If the margin between error and success is a fraction of a second, then that little bit of doubt implanted by an ill-timed shout or the fear of a mistake, kills the opportunity. Sure-footedness and confidence, the ability to know exactly what to do in a given situation, is the hallmark of a winning side. Toronto – much like Canada – lacks that ability to play the killer pass, instead muted by the fear of inadequacy.

    At times there exists conflicting interests between a coach and a team; let’s face it there are a lot of egos involved and jobs on the line, that disrupt what should be a working partnership. At what point does the manager blame his charges to save his own hide? And do the players then turn their back on him? Or vice versa. 

    Despite the preceding criticisms, I am not one calling for Mariner to become the seventh manager to be fired by the club. I quite like the guy; he seems personable enough, knows the league and has had success in it.

    We can argue about tactical aesthetics, whether Aron Winter was given the proper time and support to implement his ideas, who was responsible for the current crop of players, if the Mariner-Winter brain trust was ever a good idea, and a million other little variables that have resulted in yet another disappointing season – let’s leave all that for the offseason - but to perform another radical house cleaning whether in the front office or in the squad seems unnecessary.

    Unnecessary may be the wrong word, given the results, perhaps unwanted would be better.

    Consistency – or the lack thereof – has been the bane of this club’s existence.

    I was prepared give Winter the patience to succeed - to endure another woeful campaign – with an eye to the future and that same courtesy will be extended to Mariner, no matter how unsettling the results and continued disharmony appear to be.

    In an important twist of fate, Chicago’s Gonzalo Segares was making his one hundred and ninety-ninth appearance for Chicago against Toronto on the day in question and in the following match against Montreal on the weekend, he made his two hundredth.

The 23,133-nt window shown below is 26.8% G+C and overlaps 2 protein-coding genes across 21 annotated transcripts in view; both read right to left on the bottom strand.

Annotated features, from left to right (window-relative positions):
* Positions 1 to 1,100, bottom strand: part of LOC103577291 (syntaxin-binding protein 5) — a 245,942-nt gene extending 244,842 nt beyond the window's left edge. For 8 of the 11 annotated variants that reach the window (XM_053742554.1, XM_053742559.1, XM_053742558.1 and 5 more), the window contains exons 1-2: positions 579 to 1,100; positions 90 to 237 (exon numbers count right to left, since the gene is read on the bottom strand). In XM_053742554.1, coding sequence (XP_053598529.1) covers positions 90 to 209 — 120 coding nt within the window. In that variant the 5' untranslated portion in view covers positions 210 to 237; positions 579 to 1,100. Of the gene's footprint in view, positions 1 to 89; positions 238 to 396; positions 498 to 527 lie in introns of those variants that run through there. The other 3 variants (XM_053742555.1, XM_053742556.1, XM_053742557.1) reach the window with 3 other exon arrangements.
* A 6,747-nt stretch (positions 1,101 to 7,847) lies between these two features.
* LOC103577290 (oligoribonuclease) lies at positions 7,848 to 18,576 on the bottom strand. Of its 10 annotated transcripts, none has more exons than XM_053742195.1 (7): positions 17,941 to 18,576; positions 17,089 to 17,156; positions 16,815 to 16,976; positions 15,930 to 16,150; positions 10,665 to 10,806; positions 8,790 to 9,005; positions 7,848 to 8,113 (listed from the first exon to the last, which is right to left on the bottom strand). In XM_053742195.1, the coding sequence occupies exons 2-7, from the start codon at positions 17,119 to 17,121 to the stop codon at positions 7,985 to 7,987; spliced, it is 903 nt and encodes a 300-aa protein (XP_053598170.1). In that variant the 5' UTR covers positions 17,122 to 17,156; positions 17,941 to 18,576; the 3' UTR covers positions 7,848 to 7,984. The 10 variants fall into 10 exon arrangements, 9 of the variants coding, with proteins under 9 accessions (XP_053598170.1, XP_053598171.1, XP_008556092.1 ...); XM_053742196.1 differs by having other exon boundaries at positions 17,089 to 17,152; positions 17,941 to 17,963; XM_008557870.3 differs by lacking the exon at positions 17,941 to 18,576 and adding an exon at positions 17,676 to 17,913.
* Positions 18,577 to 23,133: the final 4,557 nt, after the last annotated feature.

Segares was the seventh Chicago player to reach the two hundred appearance milestone in club history; no Toronto player has yet reached one hundred for the club – Stefan Frei would have passed that mark this season if not for his injury.

    Granted TFC is a younger club than Chicago, but if the current turnover rate continues, one wonders if any player will ever reach such a signpost of accomplishment with the organization.

    Lost in all the grumbles about how poor of a first half display Toronto put on was that, once again, Chicago has quietly put about a solid campaign, surging at the right moment – and not too late as they did last season – in a build to the playoffs.

    Chicago has outplayed many teams this season and that Toronto looked much better in the final half hour is of some value.

    A slight aside - the unleashing of a rain of boos onto the players at the end of matches is despicable. How people find the all to boo the men on the pitch amazes me.

    I understand the frustration at yet another loss, but these are not the pampered millionaires retiring at the end of the match to their mansions that North American audiences associate with professional sports.

    Perhaps that is an unjust argument - to hold these players to lesser standards based on the money involved - and that is not the intent. It is more an attempt to recognize that in soccer, the efforts - or lack thereof - of the home crowd can have massive implications on the outcome of matches – see the effects of the Panamanian crowd on Canada.

    This is not a sport for the individual to succeed, it is all about the collective, and the fans are part of that.

    One swing of the bat; one end-to-end rush; one hail-Mary pass; can alter the outcome of the game in other sports. Even the most individual bit of play in soccer is rooted in the opportunity provided by the work of others.

    Mariner’s comments sought to remove himself from the performance by placing a distance between his instruction and the mistakes of individual players; the fans who booed are equally guilty of such a separation.

    If Mariner’s instructions are a distraction, than the booing is an unwelcome discouragement.

    If the outpouring it is an attempt to voice displeasure at the MLSE big wigs – an acceptable goal – surely there is a better manner to vocalize those inadequacies than booing our team.